October 28, 2009
By Scott Smith
Record Staff Writer
October 28, 2009 12:00 AM
STOCKTON – J. Clark Kelso made his inaugural visit to Stockton on Tuesday as the prison health care receiver for what community leaders called a belated meeting on plans to build a medical center for state inmates southeast of the city.
Kelso and state prison officials promoted the California Heath Care Facility, Stockton, as a boon for the local economy, yet the assembled business, medical, education and political leaders used the meeting as an opportunity to unload their concerns on Kelso.
In turn, many of the 30-plus community representatives gathered inside the Stockton Greater Chamber of Commerce offices said that prison facility will hurt the local economy, drain medical workers from hospitals and promote the county’s prison “Gulag reputation.”
Once built, the Health Care Facility, Stockton, will be California’s 34th prison.
“I don’t think it’s quite right to say I see everything with rosy colors,” Kelso told the group. “There are pros and cons to any construction of this magnitude.”
A year ago, Kelso unveiled plans to build seven such sub-acute care medical centers throughout California for 10,000 inmates. He’s under the direction of a federal judge to bring inmate medical care up to constitutional levels.
Last week, he announced scaled-back plans to build only one medical center for 1,734 mentally and physically ill prisoners near Stockton. He expects to spend $1.1 billion to construct the new facility at the site of the former Karl Holton Youth Correctional Facility.
Kelso said one of his goals in Tuesday’s meeting was to start a dialogue with San Joaquin County leaders. His gesture received a cool response.
“That’s nice of you to say,” Stockton attorney Steven Herum told Kelso. “But I for one am very troubled that you don’t meet with us until you’ve already … given approval.”
Kelso responded, saying he was entangled with litigation and working with the administration of Gov. Arnold Schwarzenegger on the deal that is now focused on Stockton. He deliberately cut off dialogue with all of the prospective communities, he said.
“I’ve come under criticism for that,” Kelso said. “It’s not as though I treated any site any worse than any other.”
Herum said after the meeting that he welcomed Kelso’s visit but felt it lacked substance. By quietly approving the Stockton project on Oct. 12, Kelso started a 30-day clock for the chamber to file a lawsuit to stop him, Herum said.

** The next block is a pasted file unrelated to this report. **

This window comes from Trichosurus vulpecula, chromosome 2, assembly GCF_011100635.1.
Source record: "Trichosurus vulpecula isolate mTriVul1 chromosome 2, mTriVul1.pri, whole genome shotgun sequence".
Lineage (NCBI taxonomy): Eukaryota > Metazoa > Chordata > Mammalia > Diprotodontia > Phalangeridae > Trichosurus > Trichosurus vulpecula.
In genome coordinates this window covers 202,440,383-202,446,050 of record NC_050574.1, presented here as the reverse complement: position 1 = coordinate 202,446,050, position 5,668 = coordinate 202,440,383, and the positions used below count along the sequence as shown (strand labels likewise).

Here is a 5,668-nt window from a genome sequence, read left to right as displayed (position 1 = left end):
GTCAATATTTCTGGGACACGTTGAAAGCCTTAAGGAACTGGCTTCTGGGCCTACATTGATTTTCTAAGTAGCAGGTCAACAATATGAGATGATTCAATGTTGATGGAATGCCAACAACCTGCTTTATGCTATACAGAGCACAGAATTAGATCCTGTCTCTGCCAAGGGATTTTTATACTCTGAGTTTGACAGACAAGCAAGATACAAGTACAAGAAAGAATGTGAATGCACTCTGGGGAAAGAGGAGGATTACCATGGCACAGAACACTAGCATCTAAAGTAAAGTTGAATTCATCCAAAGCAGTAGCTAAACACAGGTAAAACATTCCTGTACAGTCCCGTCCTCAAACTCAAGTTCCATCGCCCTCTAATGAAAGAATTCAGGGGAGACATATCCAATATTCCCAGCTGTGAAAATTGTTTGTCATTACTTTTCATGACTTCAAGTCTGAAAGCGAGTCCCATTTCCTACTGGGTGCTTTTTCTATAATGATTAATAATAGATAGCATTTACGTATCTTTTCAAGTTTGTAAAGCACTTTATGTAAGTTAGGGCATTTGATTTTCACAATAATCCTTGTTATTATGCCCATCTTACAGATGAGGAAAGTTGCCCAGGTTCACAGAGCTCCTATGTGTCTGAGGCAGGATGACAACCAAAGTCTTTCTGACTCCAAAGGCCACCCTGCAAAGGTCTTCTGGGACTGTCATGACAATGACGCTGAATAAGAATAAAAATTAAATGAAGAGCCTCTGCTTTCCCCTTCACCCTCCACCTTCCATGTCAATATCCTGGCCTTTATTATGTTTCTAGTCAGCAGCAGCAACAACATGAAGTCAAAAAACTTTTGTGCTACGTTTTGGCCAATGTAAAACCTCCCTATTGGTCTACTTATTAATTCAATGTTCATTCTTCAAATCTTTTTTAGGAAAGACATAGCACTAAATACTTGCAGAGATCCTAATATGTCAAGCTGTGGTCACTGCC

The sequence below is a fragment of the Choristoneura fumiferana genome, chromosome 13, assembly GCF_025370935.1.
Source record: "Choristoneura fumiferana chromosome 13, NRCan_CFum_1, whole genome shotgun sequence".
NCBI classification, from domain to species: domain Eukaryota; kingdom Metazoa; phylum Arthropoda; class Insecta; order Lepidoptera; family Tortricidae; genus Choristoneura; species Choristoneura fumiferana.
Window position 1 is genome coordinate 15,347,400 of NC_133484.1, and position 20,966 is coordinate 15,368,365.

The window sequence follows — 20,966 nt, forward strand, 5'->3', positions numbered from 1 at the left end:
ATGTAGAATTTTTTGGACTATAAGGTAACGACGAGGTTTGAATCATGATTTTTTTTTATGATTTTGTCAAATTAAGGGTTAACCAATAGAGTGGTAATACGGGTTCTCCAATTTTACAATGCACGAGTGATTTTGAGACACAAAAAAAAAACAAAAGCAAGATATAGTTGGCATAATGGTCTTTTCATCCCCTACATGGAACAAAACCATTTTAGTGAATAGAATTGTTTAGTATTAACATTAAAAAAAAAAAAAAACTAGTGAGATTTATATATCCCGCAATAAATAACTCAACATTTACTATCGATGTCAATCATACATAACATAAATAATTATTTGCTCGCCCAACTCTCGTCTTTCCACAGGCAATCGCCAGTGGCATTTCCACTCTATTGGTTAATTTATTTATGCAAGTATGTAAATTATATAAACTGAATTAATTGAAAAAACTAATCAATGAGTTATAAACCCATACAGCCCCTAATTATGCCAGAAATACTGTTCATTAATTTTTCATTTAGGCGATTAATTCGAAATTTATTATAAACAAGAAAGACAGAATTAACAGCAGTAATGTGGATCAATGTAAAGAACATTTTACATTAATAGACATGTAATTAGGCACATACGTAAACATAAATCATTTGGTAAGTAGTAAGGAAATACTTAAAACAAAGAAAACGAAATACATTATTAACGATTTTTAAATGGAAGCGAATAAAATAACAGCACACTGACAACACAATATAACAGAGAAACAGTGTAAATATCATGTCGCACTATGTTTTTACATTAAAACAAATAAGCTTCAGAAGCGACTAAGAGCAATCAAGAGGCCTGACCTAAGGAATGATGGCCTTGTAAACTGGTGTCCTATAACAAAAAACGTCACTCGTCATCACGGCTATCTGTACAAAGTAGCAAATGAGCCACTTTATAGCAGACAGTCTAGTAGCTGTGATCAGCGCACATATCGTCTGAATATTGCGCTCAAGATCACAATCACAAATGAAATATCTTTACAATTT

“It forced the chamber’s hand,” he said, without saying if litigation is on the horizon. “He took away our flexibility and options to deal.”
Others at the meeting also addressed Kelso and prison representatives.
San Joaquin General Hospital already has trouble recruiting and maintaining trained staff, said Ken Cohen, the county’s Health Services director. The state will pay 20 percent to 30 percent more than the county hospital, he told Kelso.
Mike Locke, president and CEO of the San Joaquin Partnership, said the prison medical center is proposed for an area adjacent to a long-term, multimillion-dollar industrial center in the area of Highway 99 and Arch Road.
Locke’s job is to attract national and international firms to the area. Building California’s next prison there isn’t attractive to businesses, Locke said.
“You have to appreciate that concertina wire is not inviting (to) investors,” Locke said.
San Joaquin Delta College President Raúl Rodriguez said Kelso’s office opened a dialogue more than a year ago about ramping up an educational program for nurses. The conversation has since fallen silent, Rodriguez said.
Under current plans, the inmate medical center will be built and open in about two to three years. Rodriguez said he won’t be ready in that short time to start providing nurses to staff it.
“We told them what we would need,” Rodriguez said. “We’re open to the discussion, but we’ve heard nothing for a long, long time.”
Chamber CEO Douglass Wilhoit, who hosted the meeting, closed by inviting Kelso and state prison officials from Sacramento to keep the conversation alive. He said Stockton is only a phone call away and 48 miles south of the state capital.